Why Social Media has cause for concern
Reason #1 - Lack of Confirmation: While many successes online are obvious, the failures are often quite obscure. Everybody notices big deals like Facebook, LinkedIn and Twitter; but there is almost no public (or private) documentation of the thousands of other sites and networks that have failed. This hurts our learning curve. Classmates.com, for example, has been around since the ‘90’s. Yahoo! 360 was a very early entrant that got a lot of attention. But, neither of these has ever gained traction. How many others like them are out there? The truth is, we really don’t know. This is still a crap shoot for many marketers as the paradigm shifts slowly and media reorganizes. For businesses, it’s time to “turn on” to the "always-on" generation.
Reason #2 - Low Value Audiences: An impression on a social network can be worth as little as 1/20th the value of an impression at a top content (brand) website. While this may seem confusing, there are good reasons it is true.
Reason #3 - Eyeballs do not equal consumers: Consumer value is derived not just from identity, but also from intention. While an affluent mother of three might be an avid Metallica fan or an enthusiastic snowboarder, but when she’s at the PTA meeting, she’s focused on her kids - not her hobbies.
Reason #4 - Intrusion: On sites that carry “branded content,” consumers understand and expect to see advertising. But the new social networks are consumer-driven and advertising intrusion on them is resented (just ask the owner of Facebook ). People accept ads on TV (unless their DVR remote is handy) and in newspapers, but they but don’t want advertisers breaking into their homes. Facebook is where many people “live” today.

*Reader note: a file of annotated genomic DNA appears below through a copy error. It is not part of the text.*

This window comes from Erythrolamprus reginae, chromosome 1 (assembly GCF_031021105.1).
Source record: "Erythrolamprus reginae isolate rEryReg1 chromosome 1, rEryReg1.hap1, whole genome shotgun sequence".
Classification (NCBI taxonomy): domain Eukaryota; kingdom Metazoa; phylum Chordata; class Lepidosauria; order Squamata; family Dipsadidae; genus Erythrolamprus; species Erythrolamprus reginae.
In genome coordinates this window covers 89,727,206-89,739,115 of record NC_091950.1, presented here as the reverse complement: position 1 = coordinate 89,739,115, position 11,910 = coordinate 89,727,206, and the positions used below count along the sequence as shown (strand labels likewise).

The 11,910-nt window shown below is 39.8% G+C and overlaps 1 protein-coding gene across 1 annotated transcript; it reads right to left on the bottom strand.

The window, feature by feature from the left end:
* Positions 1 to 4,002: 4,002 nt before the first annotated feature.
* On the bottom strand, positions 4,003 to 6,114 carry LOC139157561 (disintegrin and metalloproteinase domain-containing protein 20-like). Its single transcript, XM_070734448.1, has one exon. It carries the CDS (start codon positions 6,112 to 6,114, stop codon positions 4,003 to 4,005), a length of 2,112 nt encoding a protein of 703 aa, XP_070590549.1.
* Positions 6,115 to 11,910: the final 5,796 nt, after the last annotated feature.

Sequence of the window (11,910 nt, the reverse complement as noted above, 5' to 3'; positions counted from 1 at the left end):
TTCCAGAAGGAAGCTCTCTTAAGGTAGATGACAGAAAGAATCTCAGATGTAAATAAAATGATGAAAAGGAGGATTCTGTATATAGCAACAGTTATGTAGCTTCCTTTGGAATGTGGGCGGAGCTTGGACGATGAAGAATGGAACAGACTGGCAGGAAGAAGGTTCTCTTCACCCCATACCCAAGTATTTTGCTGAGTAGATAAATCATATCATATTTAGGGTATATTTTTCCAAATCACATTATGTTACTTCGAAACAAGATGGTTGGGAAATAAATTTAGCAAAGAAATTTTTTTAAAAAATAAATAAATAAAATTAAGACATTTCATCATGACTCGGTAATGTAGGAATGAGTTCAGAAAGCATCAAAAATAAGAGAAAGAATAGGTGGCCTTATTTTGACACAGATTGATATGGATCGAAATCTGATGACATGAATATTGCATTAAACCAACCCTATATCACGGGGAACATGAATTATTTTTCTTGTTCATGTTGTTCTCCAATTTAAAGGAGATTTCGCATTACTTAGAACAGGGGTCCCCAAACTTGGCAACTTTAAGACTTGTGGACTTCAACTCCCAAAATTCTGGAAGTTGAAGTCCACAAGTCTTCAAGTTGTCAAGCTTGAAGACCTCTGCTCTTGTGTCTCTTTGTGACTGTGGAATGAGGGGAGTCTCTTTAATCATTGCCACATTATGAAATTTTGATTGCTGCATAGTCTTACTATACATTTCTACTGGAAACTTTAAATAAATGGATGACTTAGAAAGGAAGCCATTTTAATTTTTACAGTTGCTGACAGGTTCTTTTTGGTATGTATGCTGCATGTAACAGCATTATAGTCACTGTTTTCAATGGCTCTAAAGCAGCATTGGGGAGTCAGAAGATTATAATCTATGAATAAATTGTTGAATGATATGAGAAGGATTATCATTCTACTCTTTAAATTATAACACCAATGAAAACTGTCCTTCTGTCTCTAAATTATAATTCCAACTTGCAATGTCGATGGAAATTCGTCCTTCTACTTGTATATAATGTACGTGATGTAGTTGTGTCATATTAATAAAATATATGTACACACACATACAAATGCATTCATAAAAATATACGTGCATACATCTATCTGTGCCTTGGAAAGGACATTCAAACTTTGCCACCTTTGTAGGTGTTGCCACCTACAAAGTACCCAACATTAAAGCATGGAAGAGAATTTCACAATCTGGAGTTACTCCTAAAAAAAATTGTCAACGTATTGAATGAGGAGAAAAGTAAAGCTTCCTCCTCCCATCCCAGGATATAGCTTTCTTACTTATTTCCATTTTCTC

Reason #5 - Engagement: A media brand is only valuable if people believe in it. Part of what advertisers pay for is an association with a believable brand. So, while social networks are powerful, basing business on or in social media is far from a sure thing.
How today's businesses can improve the odds
They can use more "Cluster" targeting. The biggest successes have started out as small communities. Facebook was initially limited to a single university; MySpace became popular within the LA rock scene. For a social network to succeed it must saturate one entire community before it can spread effectively to others. Open network architecture allows people to keep their friends - even on competing social networks – and in allowing this, the networks does consumers a favor and increases its own value. By effectively integrating social components into their brands, marketers get the best of both worlds.
As audiences become more engaged, they actually start adding to the discussion, which can help to decrease customer service requests and lower advertising costs.
Source: "The Anatomy of Buzz Revisited," by Emmanuel Rosen.